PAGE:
The following is a translation of an article originally published in Buddhistdoor en Español.
A little shop full of odds and ends concealed the shrine. The shrine was murky and dim, covered entirely in red silks, with a smattering of gold-embroidered Chinese characters. On the door, a lantern cast a dim light, whose flickering shrouded the outlines of things, making them appear odd and surreal. The figure of the Buddha could be discerned in the background, faded colors on a silk cloth, inscrutable, with crossed legs, hands on his chest and his face impassive.(“En el país de Fu-Sang” by Sady Zañartu, Zig-Zag, 22 August 1925)
A Buddha, sitting among red silks, is the main character in this story narrated by the Chilean writer, which appeared at the turn of the 20th century in the pages of an extremely popular magazine of the day, Zig-Zag. The story creates an ambience in which the Buddha rests on a home altar, in a house nestled among the dark streets of the Peruvian city of Tacna, revealing the Orientalist awakening and interest that was already flooding the collective imagination on this side of the South American continent.
The conceptions surrounding Buddhism reached Chile in the same way as other Asian religions and philosophies. They were introduced via spiritual movements from Europe, nourished by eclectic thought that was amassed through a series of doctrines. Prominent among these was the Theosophical Society, established in 1875 and founded in Chile in 1919, merging a series of theosophical study groups, which had formed in the cities of Valparaíso and Santiago. (Luarte 2019) While these new movements opened up spiritual possibilities and understandings that differed from traditional ideas, they also transferred Orientalist depictions of the Asian world that infused ideas of the Buddha and Buddhism. Travelers’ stories must be added to this influence, along with literature and foreign tales translated and published in magazines that appeared in Chilean society. This article analyzes representations of Buddhism and associated items that are found in publications at the beginning of the 20th century. Representations of Buddhism appeared as “Asian” culture, with Asian people as “children of the Buddha,” including or even highlighting its warlike aspect, or as part of an idea of a monotheist religion surrounding the Buddha, associated with ideas of kindness and benevolence or, conversely, with violence and brutality.
The polarity that can be glimpsed among this imagery of the Buddha is quite odd, as it swings between ideas of a mysterious, exotic, and dark character with particularly violent religious practices, and a savior “god” who protects and gives blessings. The examples mentioned here could be read in articles published in magazines in Chile in the early 20th century, which were created in a communicational transformational period with heterogeneous readers. (Ossandon and Santa Cruz, 2005; Rinke 2002) These magazines played an essential role in conveying news and social and cultural events to Chilean society.
Let’s return to Zañartu’s story, which recounts the murder of a woman and in which the accused is a Buddhist missionary, Juan Shin, who allegedly committed the crime for the Buddha, so that the victim could be “the first person saved for his paradise.” Titled “In the Country of Fusang,” it combines legendary elements of Fusang or Fu-sang that—according to the centuries-old theory by French sinologist J. de Guignes—refers to the name that the Buddhist monk Huishen used to refer to the Americas, which he visited in the fifth century. While both the discussion of this story and the origins of the word Fusang are fascinating (see Maeth Ch. 1990), the purpose of this article goes beyond the implausibility of the story of Huishen, which Zañartu employed to create a story in which Juan Shin refers to the alleged arrival of the “prophet” on American lands to “spread the mysteries of his religion:”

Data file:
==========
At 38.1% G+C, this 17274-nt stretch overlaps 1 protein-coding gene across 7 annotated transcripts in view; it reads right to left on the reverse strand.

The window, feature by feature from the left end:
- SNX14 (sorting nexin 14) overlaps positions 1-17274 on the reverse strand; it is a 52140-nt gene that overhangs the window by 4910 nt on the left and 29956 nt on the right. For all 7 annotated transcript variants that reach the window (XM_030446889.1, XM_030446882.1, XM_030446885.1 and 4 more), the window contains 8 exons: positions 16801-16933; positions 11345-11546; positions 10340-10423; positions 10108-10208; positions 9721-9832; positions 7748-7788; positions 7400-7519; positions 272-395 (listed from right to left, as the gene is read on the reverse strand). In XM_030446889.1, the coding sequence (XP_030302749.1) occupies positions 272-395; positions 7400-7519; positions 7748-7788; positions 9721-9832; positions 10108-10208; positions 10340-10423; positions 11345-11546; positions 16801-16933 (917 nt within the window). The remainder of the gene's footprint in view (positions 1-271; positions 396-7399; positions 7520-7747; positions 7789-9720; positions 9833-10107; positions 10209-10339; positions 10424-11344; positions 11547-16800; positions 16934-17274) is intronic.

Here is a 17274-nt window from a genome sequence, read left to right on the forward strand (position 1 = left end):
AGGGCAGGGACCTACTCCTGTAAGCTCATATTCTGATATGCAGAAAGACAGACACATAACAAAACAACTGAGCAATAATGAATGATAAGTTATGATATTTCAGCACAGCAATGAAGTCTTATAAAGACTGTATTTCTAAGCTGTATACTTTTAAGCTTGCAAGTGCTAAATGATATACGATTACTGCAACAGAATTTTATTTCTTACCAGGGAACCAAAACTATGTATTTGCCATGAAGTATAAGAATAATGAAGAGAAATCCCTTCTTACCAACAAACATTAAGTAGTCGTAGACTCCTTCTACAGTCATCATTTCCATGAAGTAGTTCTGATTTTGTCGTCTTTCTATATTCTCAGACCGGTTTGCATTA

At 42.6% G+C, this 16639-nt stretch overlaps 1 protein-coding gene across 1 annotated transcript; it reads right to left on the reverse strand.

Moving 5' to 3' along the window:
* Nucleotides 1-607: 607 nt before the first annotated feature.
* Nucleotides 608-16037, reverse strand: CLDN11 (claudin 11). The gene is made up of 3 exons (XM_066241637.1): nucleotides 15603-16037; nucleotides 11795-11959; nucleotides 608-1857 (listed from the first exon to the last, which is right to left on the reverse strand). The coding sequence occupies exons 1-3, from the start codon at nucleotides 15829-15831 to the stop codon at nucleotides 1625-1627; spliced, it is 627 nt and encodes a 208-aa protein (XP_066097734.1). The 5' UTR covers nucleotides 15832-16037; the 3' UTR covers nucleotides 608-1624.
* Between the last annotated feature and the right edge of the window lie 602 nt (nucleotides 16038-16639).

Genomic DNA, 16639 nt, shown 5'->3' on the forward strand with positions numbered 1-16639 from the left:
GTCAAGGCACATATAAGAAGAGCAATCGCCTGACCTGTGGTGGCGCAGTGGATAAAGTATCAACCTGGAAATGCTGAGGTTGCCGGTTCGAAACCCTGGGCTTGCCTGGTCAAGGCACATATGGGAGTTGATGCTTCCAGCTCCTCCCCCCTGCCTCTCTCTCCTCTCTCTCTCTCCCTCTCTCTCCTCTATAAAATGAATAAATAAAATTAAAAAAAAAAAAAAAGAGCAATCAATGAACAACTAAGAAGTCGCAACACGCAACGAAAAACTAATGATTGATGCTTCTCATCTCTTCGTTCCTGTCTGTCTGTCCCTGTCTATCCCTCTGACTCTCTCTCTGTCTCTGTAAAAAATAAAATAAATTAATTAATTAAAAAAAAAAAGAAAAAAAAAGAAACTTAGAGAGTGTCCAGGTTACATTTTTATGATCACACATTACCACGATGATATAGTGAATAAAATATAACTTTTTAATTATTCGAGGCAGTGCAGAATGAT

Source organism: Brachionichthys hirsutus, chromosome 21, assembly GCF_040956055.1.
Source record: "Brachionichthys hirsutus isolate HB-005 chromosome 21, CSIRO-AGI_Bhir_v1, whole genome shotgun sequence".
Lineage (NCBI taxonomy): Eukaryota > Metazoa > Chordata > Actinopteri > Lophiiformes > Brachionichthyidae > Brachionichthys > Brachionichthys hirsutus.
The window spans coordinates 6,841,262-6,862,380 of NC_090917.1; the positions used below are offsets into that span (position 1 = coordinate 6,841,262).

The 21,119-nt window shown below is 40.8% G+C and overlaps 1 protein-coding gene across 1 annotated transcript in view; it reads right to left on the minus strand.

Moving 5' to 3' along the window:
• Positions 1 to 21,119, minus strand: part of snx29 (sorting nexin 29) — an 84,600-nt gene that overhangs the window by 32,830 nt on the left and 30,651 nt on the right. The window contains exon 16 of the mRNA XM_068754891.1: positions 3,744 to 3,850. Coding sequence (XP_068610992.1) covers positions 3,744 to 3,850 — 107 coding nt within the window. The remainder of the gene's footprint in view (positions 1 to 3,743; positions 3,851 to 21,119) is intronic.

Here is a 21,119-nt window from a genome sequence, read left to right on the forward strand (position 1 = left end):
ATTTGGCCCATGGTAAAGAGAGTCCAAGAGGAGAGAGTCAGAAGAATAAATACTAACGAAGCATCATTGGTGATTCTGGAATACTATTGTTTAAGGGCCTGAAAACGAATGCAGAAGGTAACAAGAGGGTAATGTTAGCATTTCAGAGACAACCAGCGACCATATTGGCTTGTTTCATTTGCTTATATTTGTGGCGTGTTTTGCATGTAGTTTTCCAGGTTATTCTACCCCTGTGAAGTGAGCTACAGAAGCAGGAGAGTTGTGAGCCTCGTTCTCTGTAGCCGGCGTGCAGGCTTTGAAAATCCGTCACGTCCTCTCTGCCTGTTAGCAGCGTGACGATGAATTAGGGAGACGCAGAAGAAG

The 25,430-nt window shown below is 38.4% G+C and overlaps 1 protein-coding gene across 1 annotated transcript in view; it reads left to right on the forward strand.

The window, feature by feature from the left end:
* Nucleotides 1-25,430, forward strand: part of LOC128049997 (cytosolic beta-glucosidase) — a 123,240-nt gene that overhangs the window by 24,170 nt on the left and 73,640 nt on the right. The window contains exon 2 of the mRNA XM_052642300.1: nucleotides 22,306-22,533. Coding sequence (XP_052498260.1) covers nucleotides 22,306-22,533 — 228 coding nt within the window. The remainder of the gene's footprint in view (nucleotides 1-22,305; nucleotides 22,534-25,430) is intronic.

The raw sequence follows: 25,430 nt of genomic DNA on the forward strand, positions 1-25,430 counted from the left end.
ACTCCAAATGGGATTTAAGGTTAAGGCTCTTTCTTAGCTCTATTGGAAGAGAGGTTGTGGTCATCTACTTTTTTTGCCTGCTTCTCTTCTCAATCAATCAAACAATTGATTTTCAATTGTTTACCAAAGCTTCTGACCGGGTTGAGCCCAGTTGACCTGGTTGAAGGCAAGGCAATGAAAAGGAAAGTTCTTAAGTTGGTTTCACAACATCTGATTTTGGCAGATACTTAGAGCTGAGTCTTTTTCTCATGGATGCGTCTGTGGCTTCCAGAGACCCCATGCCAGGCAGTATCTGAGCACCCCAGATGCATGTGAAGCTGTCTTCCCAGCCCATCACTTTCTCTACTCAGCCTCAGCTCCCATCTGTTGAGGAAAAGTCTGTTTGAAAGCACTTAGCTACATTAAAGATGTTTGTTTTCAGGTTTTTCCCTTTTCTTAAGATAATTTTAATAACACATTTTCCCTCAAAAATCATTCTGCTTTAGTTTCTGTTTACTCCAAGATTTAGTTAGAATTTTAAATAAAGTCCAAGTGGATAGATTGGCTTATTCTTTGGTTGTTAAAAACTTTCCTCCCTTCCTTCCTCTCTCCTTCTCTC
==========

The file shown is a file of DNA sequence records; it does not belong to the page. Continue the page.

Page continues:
. . . combines features of the violent acts among the creation of rites in Orientalist mysticism, adorned with the Chinese aesthetic, with red lanterns, the smell of opium, dim lights and shadows of silhouettes. Zañartu’s story reveals the aforesaid aspects of the era’s imaginary of China, including references to fictitious religious practices, creating a story in which the murder of women is tied to sacrificial rites to the Buddha.(Ríos, Montt, Chan 2021)
The perverse character of Juan Shin and the Buddha as an evil god allowing cruel rites is read in other stories. One of them is titled “The Manufacture of Human Monsters in China,” in La Revista Nueva, Volume II, 1900, which is a translation of a text published by J. Drexelias in the Mercure de France. As the title implies, the article describes a series of horrifically injurious practices, which emphasize extreme “Chinese torture,” feeding the imagination of what is Chinese. Until today, it continues to be conceived as “Asian” (see Montt 2017), propagating the idea of an exceptionally violent people. The text reads: “Burning over a slow flame, skinning while alive are tortures invented by political or religious hatred.” The ending adds:
It seems like privation of light is enough to convert a child into quite an odd monster, especially if he is fed with special foods and his vocal cords are atrophied. That is how living Buddhas are produced that the Buddhist monks (priests) exhibit before the pious multitudes. A child, after spending long years in absolute darkness, became luminously white, almost like snow. He was also forced to remain immobile throughout this time, in the well-known posture of the Buddhas. They never spoke to him and completely ignored him. In the end, the child was in an almost vegetative state, a type of living mushroom. Exhibited to the faithful, this lump of flesh with shining eyes was venerated by the masses.
(La Revista Nueva, Volume II, 1900, 122)
It is highly likely that what the author intended to describe was sokushin jōbutsu, translated as the attainment of buddhahood in this very body, a practice done in Japan by monks who decided to live in extreme asceticism and achieve mummification of their bodies. While this practice was banned in the country, the contents described here speak of a brutal rite to children, as figures to exhibit, which leads to disproportionate and erroneous information, replete with horrifying descriptions.